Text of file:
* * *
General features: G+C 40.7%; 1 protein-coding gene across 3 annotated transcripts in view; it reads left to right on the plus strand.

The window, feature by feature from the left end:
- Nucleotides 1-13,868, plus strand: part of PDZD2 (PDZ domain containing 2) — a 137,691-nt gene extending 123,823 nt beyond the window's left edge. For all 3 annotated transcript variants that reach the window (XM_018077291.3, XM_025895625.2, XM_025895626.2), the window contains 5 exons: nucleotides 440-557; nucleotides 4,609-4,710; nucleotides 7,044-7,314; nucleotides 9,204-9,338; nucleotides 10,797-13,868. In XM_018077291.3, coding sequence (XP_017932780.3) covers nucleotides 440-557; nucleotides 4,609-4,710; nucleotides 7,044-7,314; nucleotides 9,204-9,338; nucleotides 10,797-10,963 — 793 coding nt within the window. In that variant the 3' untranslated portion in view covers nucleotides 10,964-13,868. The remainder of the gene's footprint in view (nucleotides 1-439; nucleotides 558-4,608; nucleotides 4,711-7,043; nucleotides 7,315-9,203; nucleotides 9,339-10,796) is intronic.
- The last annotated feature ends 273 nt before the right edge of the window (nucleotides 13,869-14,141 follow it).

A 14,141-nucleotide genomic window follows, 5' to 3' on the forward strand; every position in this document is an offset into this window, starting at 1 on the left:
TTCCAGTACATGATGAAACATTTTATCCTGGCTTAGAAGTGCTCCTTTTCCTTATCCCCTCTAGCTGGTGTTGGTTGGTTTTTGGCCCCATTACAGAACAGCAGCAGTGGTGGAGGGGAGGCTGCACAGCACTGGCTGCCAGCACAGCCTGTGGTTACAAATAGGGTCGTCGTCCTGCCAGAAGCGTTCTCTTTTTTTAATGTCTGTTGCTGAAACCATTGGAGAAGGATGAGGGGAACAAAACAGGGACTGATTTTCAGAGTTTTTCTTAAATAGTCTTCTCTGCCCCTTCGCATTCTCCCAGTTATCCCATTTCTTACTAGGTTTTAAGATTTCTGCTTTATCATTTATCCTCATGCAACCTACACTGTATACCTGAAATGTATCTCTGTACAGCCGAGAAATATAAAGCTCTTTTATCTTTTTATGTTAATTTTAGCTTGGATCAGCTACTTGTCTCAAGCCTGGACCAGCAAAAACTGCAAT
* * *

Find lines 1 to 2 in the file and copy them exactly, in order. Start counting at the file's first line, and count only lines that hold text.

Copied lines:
General features: G+C 40.7%; 1 protein-coding gene across 3 annotated transcripts in view; it reads left to right on the plus strand.

The window, feature by feature from the left end: